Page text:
Rug repairs can range from the simple over-casting of the ends or sides of a rug, to the complicated, time consuming rebuilding and repiling of whole sections of the rug. Regardless of the level of repair required the exact same principles apply for each repair. The repairer must study the structure of the rug they are repairing, they must match the materials (yarns) as closely as possible to the original materials, and finally the repairer must make the repair appear as integrated with the original rug as possible - altogether the result should be a nearly invisible repair.
Rugs are made entirely with yarn, it is one of the most important element to consider when repairing a rug. A good repair starts and ends with the right yarn choice. There are several factors to consider when choosing the appropriate yarn: color, structure, fineness, and origin.
Color: Yarns can be dyed any number of ways, but there are two major categories of colors - those created with natural dyes and those created with synthetic dyes. There are many arguments for and against each dye process, but we will not discuss that here (you can read more about it on our blog Natural vs. Synthetic Dyes), the results from dying with natural materials and those from dying with man made chemical formulations vary greatly. When repairing rugs not only must you find the right color match to your original piece (which can be very challenging) but you must make note whether the original color was achieved with natural or synthetic dyes so that the yarn you choose for the repair blends with tone and shade of the original piece.
Structure: Yarn is made of multiple fibers spun together, then to create a stronger yarn these single ply yarns are spun together to create a multi-ply yarn. The direction in which the fibers are spun, the direction in which the plys are spun together, and the number of plys used are all important to note so that when repairing the rug you can chose (or create) a yarn that replicates those in the original piece.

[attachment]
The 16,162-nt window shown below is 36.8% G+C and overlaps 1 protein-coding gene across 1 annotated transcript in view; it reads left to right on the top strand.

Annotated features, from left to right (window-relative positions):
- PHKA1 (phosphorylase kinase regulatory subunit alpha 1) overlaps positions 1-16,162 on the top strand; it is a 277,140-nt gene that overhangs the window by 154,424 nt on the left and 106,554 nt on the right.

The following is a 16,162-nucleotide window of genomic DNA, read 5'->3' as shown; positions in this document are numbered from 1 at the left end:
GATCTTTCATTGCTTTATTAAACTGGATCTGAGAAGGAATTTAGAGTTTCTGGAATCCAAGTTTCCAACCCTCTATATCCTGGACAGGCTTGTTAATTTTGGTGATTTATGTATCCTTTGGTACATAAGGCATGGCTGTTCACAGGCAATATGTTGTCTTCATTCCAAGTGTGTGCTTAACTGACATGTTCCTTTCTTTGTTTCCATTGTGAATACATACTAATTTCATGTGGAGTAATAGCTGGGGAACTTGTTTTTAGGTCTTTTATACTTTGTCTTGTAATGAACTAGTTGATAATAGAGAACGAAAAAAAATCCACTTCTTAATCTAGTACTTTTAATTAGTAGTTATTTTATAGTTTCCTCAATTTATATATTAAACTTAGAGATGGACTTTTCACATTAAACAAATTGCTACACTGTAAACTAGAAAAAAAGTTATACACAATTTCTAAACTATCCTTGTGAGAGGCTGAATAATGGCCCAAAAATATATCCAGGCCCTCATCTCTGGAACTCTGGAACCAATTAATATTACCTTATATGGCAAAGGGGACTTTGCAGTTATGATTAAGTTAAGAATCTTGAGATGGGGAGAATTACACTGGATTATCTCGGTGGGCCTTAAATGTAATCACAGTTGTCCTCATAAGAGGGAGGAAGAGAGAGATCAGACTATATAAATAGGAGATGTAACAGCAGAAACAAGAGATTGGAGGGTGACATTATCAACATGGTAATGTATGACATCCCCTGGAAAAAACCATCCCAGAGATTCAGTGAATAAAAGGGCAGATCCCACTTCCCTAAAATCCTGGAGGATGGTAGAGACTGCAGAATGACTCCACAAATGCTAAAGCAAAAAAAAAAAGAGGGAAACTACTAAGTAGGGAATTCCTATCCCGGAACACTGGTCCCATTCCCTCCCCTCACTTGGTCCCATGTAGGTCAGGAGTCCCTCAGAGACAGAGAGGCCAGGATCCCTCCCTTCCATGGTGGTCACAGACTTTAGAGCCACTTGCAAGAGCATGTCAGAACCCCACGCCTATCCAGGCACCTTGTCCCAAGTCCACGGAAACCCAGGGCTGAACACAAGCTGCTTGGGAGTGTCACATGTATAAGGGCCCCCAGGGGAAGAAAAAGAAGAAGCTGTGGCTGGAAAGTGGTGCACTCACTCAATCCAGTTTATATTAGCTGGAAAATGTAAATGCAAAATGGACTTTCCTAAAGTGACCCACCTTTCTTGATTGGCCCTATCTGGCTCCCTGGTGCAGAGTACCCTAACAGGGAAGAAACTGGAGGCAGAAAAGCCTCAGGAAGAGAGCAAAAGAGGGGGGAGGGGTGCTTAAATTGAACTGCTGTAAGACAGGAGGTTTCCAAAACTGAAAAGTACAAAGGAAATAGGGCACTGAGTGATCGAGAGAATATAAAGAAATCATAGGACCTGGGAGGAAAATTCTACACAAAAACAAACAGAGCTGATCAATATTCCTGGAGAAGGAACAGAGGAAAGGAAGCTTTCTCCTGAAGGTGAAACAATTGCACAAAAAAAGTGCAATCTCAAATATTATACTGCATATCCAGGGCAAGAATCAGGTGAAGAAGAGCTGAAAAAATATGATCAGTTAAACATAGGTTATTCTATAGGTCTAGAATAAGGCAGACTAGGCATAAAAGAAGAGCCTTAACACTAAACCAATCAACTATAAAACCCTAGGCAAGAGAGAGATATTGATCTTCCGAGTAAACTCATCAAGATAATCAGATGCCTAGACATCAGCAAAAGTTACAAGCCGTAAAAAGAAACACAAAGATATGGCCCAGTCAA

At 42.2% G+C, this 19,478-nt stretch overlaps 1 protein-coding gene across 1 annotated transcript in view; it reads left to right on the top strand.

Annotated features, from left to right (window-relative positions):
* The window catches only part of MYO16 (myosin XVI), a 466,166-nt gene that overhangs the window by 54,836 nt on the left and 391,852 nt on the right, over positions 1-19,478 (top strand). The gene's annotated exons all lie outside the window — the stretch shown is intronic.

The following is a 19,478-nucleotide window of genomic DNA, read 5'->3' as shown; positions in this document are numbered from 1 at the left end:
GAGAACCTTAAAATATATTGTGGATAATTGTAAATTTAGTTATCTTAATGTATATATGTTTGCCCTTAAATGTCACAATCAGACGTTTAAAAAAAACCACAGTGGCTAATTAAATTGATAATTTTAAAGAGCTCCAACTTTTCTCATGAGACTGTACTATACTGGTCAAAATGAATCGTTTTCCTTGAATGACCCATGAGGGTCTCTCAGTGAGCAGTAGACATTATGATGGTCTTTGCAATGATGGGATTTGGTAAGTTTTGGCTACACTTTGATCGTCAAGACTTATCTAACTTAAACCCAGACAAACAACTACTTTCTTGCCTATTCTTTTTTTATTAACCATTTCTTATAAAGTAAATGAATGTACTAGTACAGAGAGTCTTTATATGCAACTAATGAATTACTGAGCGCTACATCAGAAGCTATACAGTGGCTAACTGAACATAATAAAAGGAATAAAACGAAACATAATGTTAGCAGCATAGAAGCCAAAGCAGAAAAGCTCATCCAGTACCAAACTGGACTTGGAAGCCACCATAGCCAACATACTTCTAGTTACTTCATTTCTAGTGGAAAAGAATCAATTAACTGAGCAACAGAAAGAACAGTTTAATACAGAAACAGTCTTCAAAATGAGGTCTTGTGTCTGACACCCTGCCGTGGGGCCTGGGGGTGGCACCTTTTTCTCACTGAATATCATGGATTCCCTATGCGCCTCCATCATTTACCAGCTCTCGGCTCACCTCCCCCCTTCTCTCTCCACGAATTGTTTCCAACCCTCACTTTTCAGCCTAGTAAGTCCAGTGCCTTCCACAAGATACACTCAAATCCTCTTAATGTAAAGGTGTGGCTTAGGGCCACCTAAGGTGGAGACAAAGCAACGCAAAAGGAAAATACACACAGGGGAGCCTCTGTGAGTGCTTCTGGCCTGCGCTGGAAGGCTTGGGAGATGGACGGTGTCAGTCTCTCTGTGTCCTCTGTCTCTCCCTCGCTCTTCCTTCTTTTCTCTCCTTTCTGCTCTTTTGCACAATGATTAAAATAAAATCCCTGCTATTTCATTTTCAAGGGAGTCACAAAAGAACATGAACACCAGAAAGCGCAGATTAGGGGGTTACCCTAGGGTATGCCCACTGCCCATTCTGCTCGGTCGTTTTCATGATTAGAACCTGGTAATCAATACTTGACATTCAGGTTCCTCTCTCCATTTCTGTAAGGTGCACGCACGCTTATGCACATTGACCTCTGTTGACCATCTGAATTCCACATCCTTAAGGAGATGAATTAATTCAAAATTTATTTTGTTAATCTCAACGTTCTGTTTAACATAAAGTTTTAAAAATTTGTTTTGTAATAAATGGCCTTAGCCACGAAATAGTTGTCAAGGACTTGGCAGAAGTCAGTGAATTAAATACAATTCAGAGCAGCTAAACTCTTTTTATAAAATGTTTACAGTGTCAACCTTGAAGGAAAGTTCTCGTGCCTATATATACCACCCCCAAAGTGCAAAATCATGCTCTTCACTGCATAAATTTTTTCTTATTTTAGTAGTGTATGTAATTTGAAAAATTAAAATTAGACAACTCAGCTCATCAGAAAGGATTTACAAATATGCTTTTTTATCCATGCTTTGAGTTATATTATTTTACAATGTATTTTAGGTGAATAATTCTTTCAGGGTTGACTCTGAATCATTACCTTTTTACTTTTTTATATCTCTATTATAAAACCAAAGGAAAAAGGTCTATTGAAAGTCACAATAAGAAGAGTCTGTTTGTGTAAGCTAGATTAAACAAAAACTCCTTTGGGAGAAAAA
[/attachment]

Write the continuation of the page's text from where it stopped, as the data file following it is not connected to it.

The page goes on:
Fineness: As mentioned above yarn can be single ply, or multi-ply, but even within those specifications there is great variability. A chunky, single ply yarn could be coarser or thicker than a very fine 3 ply yarn. You must match the fineness of the original yarns or choose a slightly finer yarn to make sure the repair does not stand out.
Origin: It may be impossible to replicate a yarn's origin, but understanding what kind of sheep the wool came from and where it was raised can be invaluable in making your yarn decision. There are many different breeds of sheep with varying types of wool, differences in length, crimp, fineness, and color will make a difference in the appearance of the yarn. The closest you can come to replicating those qualities of the wool in your repair yarns to those of the yarn used in the original piece the better and more invisible the repair.
The visual appearance of the yarn is drastically different when looking at the side of the yarn (the fibers running side to side in the same direction) as you do in a flat-woven rug, versus when you look at the ends of multiple cut strands of yarn (the cross section of the yarn - ends point towards you) as you do with a hand knotted or hand tufted rug.
Finding the right yarn to do a repair means making many small but important choices. If you have a rug your are interested in having repaired please contact us or stop by our gallery at 297 Forest Ave. in Portland, ME.